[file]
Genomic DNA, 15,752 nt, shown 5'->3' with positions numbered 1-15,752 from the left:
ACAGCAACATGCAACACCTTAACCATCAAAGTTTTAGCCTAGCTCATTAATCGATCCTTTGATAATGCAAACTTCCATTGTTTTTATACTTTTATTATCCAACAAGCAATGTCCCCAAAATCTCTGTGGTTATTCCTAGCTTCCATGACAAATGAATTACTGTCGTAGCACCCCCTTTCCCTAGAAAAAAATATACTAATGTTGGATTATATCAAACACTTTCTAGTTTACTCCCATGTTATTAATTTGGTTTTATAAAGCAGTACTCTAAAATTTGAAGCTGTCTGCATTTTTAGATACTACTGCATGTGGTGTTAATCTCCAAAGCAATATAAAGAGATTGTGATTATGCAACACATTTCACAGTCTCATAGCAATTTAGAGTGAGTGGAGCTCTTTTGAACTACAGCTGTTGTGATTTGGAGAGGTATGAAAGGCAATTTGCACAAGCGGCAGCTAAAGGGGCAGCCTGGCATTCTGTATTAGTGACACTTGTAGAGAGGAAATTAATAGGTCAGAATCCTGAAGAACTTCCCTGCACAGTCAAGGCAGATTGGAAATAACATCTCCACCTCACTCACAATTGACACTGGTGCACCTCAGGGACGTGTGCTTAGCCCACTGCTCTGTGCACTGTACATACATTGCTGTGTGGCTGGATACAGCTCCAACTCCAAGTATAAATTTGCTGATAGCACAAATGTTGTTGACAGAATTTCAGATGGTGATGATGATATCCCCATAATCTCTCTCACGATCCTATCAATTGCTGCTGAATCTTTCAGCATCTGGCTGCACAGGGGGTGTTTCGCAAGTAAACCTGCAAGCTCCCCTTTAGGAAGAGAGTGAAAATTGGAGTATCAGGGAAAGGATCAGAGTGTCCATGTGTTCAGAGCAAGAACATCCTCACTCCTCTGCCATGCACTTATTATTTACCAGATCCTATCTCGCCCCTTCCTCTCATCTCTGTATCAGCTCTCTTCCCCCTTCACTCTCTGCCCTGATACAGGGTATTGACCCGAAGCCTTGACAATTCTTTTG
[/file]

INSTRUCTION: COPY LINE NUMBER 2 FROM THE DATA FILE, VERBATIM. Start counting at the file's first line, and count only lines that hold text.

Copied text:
ACAGCAACATGCAACACCTTAACCATCAAAGTTTTAGCCTAGCTCATTAATCGATCCTTTGATAATGCAAACTTCCATTGTTTTTATACTTTTATTATCCAACAAGCAATGTCCCCAAAATCTCTGTGGTTATTCCTAGCTTCCATGACAAATGAATTACTGTCGTAGCACCCCCTTTCCCTAGAAAAAAATATACTAATGTTGGATTATATCAAACACTTTCTAGTTTACTCCCATGTTATTAATTTGGTTTTATAAAGCAGTACTCTAAAATTTGAAGCTGTCTGCATTTTTAGATACTACTGCATGTGGTGTTAATCTCCAAAGCAATATAAAGAGATTGTGATTATGCAACACATTTCACAGTCTCATAGCAATTTAGAGTGAGTGGAGCTCTTTTGAACTACAGCTGTTGTGATTTGGAGAGGTATGAAAGGCAATTTGCACAAGCGGCAGCTAAAGGGGCAGCCTGGCATTCTGTATTAGTGACACTTGTAGAGAGGAAATTAATAGGTCAGAATCCTGAAGAACTTCCCTGCACAGTCAAGGCAGATTGGAAATAACATCTCCACCTCACTCACAATTGACACTGGTGCACCTCAGGGACGTGTGCTTAGCCCACTGCTCTGTGCACTGTACATACATTGCTGTGTGGCTGGATACAGCTCCAACTCCAAGTATAAATTTGCTGATAGCACAAATGTTGTTGACAGAATTTCAGATGGTGATGATGATATCCCCATAATCTCTCTCACGATCCTATCAATTGCTGCTGAATCTTTCAGCATCTGGCTGCACAGGGGGTGTTTCGCAAGTAAACCTGCAAGCTCCCCTTTAGGAAGAGAGTGAAAATTGGAGTATCAGGGAAAGGATCAGAGTGTCCATGTGTTCAGAGCAAGAACATCCTCACTCCTCTGCCATGCACTTATTATTTACCAGATCCTATCTCGCCCCTTCCTCTCATCTCTGTATCAGCTCTCTTCCCCCTTCACTCTCTGCCCTGATACAGGGTATTGACCCGAAGCCTTGACAATTCTTTTG